Storing a Last Modified Time Stamp on a Solution Instance
Ever wonder when your solution instance was last modified? Perhaps you want to know the previous state information before modification? This blog post will delve into how to store various information whenever a solution instance has been modified.
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Tracking a last time modified time stamp and other various information on a solution instance when it is modified can be implemented through the use of a single workflow in Tray Embedded and the Tray Embedded API.
To store a last modified time stamp, you will first need to make a config property of type string and expose it in the Config Wizard. Then you will need to move this config property to the Hide from users section.
Be sure to take note of the External ID of this config property because you will need to use that in the GraphQL query later in the blog.
The next action you will need to take is to create an authentication using the Generic Service.
This authentication will house the master token needed to perform API calls against the Tray Embedded API.
Note: After creating this authentication and using it in the workflow you will make in the next section, you will need to move the auth slot to the Hide from users section.
The workflow will consist of four steps: (1) Solution Instance Trigger, (2) Retrieve User Token, (3) Get Current Time Stamp, and (4) Update Last Modified Property.
Solution Instance Trigger
The workflow needed here will be triggered by the Solution Instance trigger.
This trigger will be fired off when modifications are made to a solution instance such as:
config or auth data of an instance is updated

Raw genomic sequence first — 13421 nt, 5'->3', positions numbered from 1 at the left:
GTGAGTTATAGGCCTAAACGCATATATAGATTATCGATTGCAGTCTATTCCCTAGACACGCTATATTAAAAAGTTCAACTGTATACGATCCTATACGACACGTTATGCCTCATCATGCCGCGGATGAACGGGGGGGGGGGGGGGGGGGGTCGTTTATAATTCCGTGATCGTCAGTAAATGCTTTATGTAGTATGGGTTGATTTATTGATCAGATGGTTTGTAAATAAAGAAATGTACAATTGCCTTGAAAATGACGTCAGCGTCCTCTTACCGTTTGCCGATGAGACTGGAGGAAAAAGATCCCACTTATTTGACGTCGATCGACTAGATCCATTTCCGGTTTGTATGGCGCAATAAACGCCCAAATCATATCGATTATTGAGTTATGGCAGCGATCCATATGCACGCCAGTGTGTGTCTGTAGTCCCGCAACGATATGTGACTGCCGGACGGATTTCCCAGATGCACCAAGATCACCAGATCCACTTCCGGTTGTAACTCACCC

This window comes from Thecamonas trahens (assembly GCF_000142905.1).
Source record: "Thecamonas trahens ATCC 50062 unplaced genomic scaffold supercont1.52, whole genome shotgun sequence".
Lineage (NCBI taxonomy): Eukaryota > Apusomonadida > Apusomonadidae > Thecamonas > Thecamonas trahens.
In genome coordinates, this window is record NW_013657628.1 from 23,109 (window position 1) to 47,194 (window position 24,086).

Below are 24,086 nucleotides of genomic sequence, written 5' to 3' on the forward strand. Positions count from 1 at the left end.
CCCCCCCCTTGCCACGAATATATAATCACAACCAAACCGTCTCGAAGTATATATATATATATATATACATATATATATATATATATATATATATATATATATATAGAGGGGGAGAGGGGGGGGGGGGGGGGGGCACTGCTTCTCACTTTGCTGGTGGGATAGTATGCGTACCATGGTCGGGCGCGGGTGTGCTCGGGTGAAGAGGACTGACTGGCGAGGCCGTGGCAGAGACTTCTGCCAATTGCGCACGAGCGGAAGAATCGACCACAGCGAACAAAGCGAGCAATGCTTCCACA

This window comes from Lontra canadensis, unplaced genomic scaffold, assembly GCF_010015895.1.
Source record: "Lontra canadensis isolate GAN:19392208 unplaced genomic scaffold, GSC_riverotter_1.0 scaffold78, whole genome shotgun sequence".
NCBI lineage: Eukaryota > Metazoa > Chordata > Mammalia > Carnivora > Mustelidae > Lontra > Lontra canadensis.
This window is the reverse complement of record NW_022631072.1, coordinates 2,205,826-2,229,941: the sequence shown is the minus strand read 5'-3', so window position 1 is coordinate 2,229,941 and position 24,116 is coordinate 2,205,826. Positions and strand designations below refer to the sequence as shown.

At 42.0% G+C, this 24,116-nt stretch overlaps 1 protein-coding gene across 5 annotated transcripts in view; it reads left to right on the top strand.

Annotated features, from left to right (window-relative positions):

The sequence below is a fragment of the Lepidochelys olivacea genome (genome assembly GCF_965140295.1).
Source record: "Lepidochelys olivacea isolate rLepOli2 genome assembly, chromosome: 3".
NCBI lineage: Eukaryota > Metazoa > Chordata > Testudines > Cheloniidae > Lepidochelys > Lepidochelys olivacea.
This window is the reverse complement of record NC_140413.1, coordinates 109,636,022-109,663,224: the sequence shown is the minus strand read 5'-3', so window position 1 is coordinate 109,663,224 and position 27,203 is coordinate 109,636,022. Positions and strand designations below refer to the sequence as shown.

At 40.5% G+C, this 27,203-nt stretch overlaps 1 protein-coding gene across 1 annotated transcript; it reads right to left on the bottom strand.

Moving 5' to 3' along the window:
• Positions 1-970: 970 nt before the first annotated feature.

an instance is enabled (but not when it is disabled)
These events can occur when you programmatically update the solution instance via the Tray Embedded GraphQL API or when your end-user runs (or re-runs) through the Config Wizard.
The trigger provides you with a lot of handy information such as the impacted instance ID along with snapshots of the updated auth and config data and the previous auth and config data prior to the workflow being triggered.
For more information on the Solution Instance trigger, read our documentation here.
When you insert the trigger, be sure to navigate to the properties panel on the right hand of the screen and set the Updated property to true. Doing so will allow this workflow to be executed when the solution instance is updated.
Retrieve User Token
For this step, you will insert the GraphQL Client connector. You will then attach the authentication that you created earlier to this connector.
The Tray Embedded API GraphQL endpoint is https://tray.io/graphql. You will pass the master token from the authentication in the Header of the request like in the above image.
You will need to retrieve the Tray User ID to pass into the GraphQL mutation. To do so, you will reference the env property to gain access to that ID. You can read more on what is available in the env property in our documentation here.
Finally, you will need to set the query to be the above mutation. The output of this connector will be an access token that we will use in a later step to be authorized to perform an update to the solution instance.
Get Current Time Stamp
Now you will insert the Date Time Helpers connector using the Get current time stamp operation to retrieve the current execution time stamp in whatever date time format you wish to use.
Update Last Modified Property
The last step of this workflow will require you to insert the GraphQL Client connector again. Since you will not be using the master token from your Tray Embedded API authentication you made earlier, there is no need to attach the authentication to this step. Instead, you will use the access token generated from the previous GraphQL Client connector for authorizing access in the Header.
A sample mutation can look like the above. Note that you do not have to return all of this superfluous data if you choose not to do so.
The externalId will be equal to the ID you took note of in the Workflow Preparation section.
That's all there is to it for storing a last modified time stamp on a solution instance. Having this information can be handy in debugging erroring solution instances that suddenly stopped working. You can take this concept further and store previous state information that is available in the output schema of the Solution Instance trigger. Perhaps trigger other events whenever an instance changes!